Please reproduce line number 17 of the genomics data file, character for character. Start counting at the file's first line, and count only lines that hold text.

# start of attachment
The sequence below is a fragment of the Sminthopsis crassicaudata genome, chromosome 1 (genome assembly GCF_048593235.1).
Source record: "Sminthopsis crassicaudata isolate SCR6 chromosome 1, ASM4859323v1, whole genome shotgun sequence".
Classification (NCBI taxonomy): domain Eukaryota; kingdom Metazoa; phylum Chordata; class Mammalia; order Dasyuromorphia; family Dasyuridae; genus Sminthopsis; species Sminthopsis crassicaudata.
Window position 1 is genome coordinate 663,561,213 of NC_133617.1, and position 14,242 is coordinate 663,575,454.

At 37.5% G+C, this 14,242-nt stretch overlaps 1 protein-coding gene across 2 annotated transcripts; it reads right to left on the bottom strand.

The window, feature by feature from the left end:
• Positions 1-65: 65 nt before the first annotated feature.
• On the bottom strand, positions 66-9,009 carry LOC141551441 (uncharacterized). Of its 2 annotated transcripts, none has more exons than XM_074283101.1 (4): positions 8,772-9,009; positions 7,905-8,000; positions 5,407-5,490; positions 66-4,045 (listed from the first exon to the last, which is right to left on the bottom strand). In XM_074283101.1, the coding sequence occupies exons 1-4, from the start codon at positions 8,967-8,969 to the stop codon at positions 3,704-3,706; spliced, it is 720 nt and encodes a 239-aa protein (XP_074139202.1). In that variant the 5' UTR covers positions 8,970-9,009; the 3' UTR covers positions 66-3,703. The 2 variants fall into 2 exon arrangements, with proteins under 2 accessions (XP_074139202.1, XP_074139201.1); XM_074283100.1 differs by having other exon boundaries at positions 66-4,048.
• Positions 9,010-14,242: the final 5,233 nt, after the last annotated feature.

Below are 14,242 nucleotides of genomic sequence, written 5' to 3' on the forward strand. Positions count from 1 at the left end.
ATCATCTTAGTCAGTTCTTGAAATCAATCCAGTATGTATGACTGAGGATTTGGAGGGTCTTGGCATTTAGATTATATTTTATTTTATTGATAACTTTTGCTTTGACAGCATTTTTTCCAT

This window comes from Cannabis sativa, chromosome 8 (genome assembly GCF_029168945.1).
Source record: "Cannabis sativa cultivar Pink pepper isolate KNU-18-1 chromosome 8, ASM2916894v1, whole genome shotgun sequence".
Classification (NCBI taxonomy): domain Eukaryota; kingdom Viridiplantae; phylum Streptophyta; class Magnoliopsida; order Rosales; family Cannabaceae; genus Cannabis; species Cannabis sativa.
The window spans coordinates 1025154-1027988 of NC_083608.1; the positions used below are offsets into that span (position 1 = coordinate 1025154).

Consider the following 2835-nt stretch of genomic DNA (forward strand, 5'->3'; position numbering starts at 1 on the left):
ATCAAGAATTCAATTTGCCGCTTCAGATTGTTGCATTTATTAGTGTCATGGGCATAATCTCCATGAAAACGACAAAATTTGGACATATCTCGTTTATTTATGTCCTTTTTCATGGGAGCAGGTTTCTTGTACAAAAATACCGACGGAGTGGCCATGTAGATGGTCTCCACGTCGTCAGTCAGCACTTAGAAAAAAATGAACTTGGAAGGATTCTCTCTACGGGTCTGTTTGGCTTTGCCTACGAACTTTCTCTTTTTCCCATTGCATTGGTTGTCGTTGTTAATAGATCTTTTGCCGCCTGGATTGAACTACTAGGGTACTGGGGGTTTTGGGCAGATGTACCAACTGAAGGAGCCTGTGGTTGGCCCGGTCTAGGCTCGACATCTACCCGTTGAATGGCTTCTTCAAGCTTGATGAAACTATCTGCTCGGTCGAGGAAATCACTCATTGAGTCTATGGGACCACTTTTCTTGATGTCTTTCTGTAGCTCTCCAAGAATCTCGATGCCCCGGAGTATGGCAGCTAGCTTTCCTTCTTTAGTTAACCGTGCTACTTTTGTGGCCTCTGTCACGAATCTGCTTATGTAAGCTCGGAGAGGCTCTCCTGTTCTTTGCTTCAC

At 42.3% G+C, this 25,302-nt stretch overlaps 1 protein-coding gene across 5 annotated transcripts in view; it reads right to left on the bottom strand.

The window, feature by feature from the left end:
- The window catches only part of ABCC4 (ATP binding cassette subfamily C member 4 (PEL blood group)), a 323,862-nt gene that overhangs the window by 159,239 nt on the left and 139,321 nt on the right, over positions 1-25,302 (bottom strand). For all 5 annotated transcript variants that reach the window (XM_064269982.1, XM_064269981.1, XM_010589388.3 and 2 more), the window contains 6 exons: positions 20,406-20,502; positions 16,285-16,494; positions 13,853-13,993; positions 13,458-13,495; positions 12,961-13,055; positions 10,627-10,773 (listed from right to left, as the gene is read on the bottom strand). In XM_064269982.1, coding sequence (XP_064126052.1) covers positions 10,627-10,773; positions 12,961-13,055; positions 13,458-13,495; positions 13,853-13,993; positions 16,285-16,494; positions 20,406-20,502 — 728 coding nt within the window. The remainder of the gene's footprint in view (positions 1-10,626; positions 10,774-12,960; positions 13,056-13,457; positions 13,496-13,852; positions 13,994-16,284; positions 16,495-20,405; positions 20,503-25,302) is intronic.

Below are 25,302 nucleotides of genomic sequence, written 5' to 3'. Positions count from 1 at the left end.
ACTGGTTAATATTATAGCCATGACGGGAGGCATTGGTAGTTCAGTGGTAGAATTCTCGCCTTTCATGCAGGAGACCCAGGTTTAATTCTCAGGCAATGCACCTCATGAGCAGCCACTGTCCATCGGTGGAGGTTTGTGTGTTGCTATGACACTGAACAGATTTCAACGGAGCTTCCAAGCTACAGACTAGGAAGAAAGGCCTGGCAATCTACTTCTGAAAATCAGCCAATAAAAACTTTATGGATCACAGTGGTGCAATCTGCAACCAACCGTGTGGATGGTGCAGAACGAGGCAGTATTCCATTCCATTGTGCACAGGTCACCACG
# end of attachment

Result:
ATCAAGAATTCAATTTGCCGCTTCAGATTGTTGCATTTATTAGTGTCATGGGCATAATCTCCATGAAAACGACAAAATTTGGACATATCTCGTTTATTTATGTCCTTTTTCATGGGAGCAGGTTTCTTGTACAAAAATACCGACGGAGTGGCCATGTAGATGGTCTCCACGTCGTCAGTCAGCACTTAGAAAAAAATGAACTTGGAAGGATTCTCTCTACGGGTCTGTTTGGCTTTGCCTACGAACTTTCTCTTTTTCCCATTGCATTGGTTGTCGTTGTTAATAGATCTTTTGCCGCCTGGATTGAACTACTAGGGTACTGGGGGTTTTGGGCAGATGTACCAACTGAAGGAGCCTGTGGTTGGCCCGGTCTAGGCTCGACATCTACCCGTTGAATGGCTTCTTCAAGCTTGATGAAACTATCTGCTCGGTCGAGGAAATCACTCATTGAGTCTATGGGACCACTTTTCTTGATGTCTTTCTGTAGCTCTCCAAGAATCTCGATGCCCCGGAGTATGGCAGCTAGCTTTCCTTCTTTAGTTAACCGTGCTACTTTTGTGGCCTCTGTCACGAATCTGCTTATGTAAGCTCGGAGAGGCTCTCCTGTTCTTTGCTTCAC